T. Nelson Downs, a.k.a. The King of Koins (1867-1938) was born on this calendar day. An Iowa native, Downs taught himself to manipulate coins and cards as a boy. At age 28, after years of working for the telegraph company, he devoted himself to performing in vaudeville full time, accompanied by his friend Sam Spiegel, a mandolin player. Seeing that vaudeville was governed by specialization, he decided to become the Koin King, a magician who only did coin tricks. In his most popular stunt “The Miser’s Dream” he would produce a seemingly endless number of coins out of thin air. He became internationally famous, performing at such flagship venues as Tony Pastor’s in New York and the Palace in London. Downs wrote several important “how-to” magic books during these years, many of which are still in use to this day.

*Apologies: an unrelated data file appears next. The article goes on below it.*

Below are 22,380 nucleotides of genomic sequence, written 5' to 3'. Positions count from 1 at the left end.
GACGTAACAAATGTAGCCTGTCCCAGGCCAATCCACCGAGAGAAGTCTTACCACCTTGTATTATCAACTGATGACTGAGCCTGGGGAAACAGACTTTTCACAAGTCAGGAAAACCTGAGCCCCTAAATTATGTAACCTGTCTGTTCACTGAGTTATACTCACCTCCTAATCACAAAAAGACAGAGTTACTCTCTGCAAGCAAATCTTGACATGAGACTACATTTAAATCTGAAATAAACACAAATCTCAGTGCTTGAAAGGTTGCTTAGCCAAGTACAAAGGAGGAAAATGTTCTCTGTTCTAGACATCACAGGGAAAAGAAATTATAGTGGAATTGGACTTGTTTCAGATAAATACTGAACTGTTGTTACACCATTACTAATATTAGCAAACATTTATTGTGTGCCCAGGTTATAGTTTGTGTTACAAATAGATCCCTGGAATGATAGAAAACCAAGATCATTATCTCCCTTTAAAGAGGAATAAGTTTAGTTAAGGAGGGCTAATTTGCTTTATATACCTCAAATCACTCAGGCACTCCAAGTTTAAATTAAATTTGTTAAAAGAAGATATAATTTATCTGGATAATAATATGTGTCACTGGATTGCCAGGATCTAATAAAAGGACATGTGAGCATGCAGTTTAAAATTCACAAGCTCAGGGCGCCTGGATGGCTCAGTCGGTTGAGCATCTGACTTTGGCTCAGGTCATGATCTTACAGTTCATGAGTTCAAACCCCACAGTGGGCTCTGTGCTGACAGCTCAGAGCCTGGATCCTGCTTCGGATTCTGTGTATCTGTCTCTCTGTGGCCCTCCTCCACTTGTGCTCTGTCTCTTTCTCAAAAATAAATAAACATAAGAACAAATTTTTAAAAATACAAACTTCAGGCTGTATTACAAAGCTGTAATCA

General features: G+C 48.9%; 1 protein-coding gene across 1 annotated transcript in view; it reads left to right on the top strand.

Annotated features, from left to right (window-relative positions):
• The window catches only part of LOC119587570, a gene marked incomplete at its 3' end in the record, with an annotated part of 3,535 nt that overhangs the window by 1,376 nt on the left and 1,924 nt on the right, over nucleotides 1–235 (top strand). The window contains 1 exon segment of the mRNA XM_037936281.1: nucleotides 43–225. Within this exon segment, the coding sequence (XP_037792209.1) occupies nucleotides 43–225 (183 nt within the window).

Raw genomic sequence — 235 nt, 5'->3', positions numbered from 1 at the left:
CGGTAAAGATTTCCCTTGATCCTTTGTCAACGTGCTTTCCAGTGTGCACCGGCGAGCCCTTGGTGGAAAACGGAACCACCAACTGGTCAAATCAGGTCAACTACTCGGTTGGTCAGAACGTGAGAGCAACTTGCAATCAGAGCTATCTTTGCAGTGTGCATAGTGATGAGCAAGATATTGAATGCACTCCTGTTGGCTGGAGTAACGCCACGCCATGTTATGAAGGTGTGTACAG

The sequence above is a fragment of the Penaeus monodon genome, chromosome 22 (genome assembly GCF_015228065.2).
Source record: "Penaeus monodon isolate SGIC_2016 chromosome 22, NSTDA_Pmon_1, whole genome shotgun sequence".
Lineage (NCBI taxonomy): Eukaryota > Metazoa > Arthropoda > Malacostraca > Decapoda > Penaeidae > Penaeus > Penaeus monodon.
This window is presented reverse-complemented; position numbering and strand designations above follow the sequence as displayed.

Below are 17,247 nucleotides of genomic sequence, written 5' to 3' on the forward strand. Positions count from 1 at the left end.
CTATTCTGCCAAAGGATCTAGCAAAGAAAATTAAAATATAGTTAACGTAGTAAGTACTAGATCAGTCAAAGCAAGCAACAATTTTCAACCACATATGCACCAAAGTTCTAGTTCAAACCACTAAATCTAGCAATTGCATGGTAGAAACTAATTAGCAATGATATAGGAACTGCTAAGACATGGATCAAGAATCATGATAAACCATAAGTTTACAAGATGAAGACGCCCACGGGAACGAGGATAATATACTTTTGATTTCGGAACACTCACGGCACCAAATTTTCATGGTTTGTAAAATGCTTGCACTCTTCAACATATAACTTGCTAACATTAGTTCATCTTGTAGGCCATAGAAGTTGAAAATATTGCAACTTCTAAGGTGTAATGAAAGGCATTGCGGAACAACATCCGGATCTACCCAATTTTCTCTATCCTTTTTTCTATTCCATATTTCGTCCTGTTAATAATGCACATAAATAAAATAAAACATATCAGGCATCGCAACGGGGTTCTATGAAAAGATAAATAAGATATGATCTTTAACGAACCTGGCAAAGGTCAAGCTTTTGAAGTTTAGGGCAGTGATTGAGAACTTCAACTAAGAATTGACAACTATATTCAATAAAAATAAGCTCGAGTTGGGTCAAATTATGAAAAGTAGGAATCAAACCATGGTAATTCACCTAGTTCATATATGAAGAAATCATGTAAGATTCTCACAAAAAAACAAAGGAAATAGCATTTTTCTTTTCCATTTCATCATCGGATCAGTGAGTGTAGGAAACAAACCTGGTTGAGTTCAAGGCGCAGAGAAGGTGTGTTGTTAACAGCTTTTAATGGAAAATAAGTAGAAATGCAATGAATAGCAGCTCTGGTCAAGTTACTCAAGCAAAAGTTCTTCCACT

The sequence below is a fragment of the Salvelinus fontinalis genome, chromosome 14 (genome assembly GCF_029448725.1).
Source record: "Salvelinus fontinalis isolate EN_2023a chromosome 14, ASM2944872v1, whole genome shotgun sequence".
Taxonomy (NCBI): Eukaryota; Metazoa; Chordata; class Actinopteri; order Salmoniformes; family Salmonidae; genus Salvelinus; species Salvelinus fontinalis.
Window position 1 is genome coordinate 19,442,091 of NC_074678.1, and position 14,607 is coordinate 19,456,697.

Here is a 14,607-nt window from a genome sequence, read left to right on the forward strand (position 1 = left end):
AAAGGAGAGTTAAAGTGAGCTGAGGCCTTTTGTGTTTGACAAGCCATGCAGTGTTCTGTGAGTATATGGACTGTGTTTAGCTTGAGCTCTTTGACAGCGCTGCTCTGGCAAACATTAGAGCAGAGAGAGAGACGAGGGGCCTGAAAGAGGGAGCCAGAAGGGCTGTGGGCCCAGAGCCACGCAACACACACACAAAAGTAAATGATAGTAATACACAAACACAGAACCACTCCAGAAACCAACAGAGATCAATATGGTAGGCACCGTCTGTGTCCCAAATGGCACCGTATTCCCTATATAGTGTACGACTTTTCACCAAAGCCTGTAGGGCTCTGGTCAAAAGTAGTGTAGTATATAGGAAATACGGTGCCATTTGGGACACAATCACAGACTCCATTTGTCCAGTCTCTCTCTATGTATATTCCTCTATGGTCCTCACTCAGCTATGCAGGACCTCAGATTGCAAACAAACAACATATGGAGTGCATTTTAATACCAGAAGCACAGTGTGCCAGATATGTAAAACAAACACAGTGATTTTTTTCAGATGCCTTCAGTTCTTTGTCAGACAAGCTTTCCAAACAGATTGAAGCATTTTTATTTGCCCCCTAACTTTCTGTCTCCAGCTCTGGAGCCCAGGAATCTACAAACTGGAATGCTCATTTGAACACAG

Then in 1912, after only 17 years as a professional he retired to his hometown of Marshaltown, Iowa and ran a small, local vaudeville house. He was still internationally famous, especially among magicians, but now if anyone wanted to see him that badly they had to make a pilgramge to Marshaltown. Plenty of them did.
To find out more about the history of vaudeville, consult No Applause, Just Throw Money: The Book That Made Vaudeville Famous, available at Amazon, Barnes and Noble, and wherever nutty books are sold.